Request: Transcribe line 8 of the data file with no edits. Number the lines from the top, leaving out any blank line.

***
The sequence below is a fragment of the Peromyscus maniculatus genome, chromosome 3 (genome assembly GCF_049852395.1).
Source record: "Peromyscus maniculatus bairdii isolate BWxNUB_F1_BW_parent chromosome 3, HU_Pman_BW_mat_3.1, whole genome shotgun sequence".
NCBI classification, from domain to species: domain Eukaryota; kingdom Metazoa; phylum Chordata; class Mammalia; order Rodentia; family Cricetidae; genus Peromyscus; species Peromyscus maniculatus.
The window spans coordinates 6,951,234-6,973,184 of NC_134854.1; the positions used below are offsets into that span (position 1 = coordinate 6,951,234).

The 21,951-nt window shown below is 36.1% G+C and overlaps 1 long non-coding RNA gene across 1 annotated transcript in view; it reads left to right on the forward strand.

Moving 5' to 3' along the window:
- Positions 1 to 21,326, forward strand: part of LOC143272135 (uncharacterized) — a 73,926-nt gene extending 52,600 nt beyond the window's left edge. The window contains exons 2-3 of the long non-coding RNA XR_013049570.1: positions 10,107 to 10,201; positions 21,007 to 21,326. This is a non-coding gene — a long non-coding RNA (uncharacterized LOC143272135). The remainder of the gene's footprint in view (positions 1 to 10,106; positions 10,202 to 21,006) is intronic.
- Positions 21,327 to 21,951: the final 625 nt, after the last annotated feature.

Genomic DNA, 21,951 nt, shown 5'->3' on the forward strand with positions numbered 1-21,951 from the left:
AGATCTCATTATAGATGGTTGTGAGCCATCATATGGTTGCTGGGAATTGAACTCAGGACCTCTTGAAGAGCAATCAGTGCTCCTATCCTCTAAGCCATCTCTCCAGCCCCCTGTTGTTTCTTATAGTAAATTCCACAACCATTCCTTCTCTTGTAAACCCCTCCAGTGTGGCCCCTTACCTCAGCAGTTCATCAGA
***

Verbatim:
- Positions 21,327 to 21,951: the final 625 nt, after the last annotated feature.